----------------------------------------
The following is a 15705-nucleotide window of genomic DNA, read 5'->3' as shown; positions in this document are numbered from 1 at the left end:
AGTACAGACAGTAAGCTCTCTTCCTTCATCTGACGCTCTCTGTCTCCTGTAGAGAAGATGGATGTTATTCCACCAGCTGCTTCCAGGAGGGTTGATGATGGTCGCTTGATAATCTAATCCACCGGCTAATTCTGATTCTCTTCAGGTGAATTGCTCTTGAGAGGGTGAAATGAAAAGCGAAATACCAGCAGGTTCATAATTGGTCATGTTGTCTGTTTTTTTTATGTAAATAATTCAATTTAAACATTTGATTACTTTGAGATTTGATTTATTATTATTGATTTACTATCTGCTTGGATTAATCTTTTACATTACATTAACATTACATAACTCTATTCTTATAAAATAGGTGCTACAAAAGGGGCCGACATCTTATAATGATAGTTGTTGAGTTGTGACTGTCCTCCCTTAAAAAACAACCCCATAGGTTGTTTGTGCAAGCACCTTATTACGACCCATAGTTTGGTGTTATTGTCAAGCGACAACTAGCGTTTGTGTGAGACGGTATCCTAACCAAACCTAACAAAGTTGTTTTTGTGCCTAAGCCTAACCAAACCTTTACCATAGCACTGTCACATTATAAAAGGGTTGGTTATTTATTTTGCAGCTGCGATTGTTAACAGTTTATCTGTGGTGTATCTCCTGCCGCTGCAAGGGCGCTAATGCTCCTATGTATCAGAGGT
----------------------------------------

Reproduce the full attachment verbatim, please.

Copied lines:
The following is a 15705-nucleotide window of genomic DNA, read 5'->3' as shown; positions in this document are numbered from 1 at the left end:
AGTACAGACAGTAAGCTCTCTTCCTTCATCTGACGCTCTCTGTCTCCTGTAGAGAAGATGGATGTTATTCCACCAGCTGCTTCCAGGAGGGTTGATGATGGTCGCTTGATAATCTAATCCACCGGCTAATTCTGATTCTCTTCAGGTGAATTGCTCTTGAGAGGGTGAAATGAAAAGCGAAATACCAGCAGGTTCATAATTGGTCATGTTGTCTGTTTTTTTTATGTAAATAATTCAATTTAAACATTTGATTACTTTGAGATTTGATTTATTATTATTGATTTACTATCTGCTTGGATTAATCTTTTACATTACATTAACATTACATAACTCTATTCTTATAAAATAGGTGCTACAAAAGGGGCCGACATCTTATAATGATAGTTGTTGAGTTGTGACTGTCCTCCCTTAAAAAACAACCCCATAGGTTGTTTGTGCAAGCACCTTATTACGACCCATAGTTTGGTGTTATTGTCAAGCGACAACTAGCGTTTGTGTGAGACGGTATCCTAACCAAACCTAACAAAGTTGTTTTTGTGCCTAAGCCTAACCAAACCTTTACCATAGCACTGTCACATTATAAAAGGGTTGGTTATTTATTTTGCAGCTGCGATTGTTAACAGTTTATCTGTGGTGTATCTCCTGCCGCTGCAAGGGCGCTAATGCTCCTATGTATCAGAGGT